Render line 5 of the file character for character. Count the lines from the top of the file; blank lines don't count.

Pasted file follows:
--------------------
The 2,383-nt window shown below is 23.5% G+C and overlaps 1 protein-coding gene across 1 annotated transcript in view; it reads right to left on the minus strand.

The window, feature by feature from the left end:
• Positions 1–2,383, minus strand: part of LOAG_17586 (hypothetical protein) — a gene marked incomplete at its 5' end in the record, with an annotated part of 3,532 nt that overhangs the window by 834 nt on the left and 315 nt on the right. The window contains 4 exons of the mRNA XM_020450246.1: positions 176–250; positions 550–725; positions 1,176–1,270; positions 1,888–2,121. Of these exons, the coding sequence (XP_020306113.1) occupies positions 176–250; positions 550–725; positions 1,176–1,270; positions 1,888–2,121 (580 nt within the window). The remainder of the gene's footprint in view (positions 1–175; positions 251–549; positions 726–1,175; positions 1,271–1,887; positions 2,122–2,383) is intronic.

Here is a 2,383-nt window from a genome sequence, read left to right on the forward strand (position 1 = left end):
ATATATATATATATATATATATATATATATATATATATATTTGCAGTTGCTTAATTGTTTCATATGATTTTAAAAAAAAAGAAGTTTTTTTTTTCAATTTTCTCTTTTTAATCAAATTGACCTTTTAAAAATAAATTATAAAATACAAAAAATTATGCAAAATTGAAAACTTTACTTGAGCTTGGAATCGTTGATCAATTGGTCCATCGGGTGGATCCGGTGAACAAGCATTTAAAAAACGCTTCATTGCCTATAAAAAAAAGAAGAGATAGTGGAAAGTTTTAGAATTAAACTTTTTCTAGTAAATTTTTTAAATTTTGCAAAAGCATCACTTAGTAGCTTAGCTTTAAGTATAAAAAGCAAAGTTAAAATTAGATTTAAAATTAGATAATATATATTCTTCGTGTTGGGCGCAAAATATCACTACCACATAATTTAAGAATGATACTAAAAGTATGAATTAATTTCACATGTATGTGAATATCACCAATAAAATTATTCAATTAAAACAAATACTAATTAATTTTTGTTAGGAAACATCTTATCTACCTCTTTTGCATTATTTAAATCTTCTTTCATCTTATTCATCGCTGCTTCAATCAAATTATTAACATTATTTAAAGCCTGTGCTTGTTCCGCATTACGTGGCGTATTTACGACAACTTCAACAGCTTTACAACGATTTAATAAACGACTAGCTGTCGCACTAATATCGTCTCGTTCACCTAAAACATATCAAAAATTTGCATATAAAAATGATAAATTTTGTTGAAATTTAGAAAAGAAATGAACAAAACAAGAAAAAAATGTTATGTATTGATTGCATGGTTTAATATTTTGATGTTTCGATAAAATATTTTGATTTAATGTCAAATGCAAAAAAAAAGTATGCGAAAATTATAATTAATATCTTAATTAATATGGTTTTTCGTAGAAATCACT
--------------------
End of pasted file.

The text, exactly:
ATATATATATATATATATATATATATATATATATATATATTTGCAGTTGCTTAATTGTTTCATATGATTTTAAAAAAAAAGAAGTTTTTTTTTTCAATTTTCTCTTTTTAATCAAATTGACCTTTTAAAAATAAATTATAAAATACAAAAAATTATGCAAAATTGAAAACTTTACTTGAGCTTGGAATCGTTGATCAATTGGTCCATCGGGTGGATCCGGTGAACAAGCATTTAAAAAACGCTTCATTGCCTATAAAAAAAAGAAGAGATAGTGGAAAGTTTTAGAATTAAACTTTTTCTAGTAAATTTTTTAAATTTTGCAAAAGCATCACTTAGTAGCTTAGCTTTAAGTATAAAAAGCAAAGTTAAAATTAGATTTAAAATTAGATAATATATATTCTTCGTGTTGGGCGCAAAATATCACTACCACATAATTTAAGAATGATACTAAAAGTATGAATTAATTTCACATGTATGTGAATATCACCAATAAAATTATTCAATTAAAACAAATACTAATTAATTTTTGTTAGGAAACATCTTATCTACCTCTTTTGCATTATTTAAATCTTCTTTCATCTTATTCATCGCTGCTTCAATCAAATTATTAACATTATTTAAAGCCTGTGCTTGTTCCGCATTACGTGGCGTATTTACGACAACTTCAACAGCTTTACAACGATTTAATAAACGACTAGCTGTCGCACTAATATCGTCTCGTTCACCTAAAACATATCAAAAATTTGCATATAAAAATGATAAATTTTGTTGAAATTTAGAAAAGAAATGAACAAAACAAGAAAAAAATGTTATGTATTGATTGCATGGTTTAATATTTTGATGTTTCGATAAAATATTTTGATTTAATGTCAAATGCAAAAAAAAAGTATGCGAAAATTATAATTAATATCTTAATTAATATGGTTTTTCGTAGAAATCACT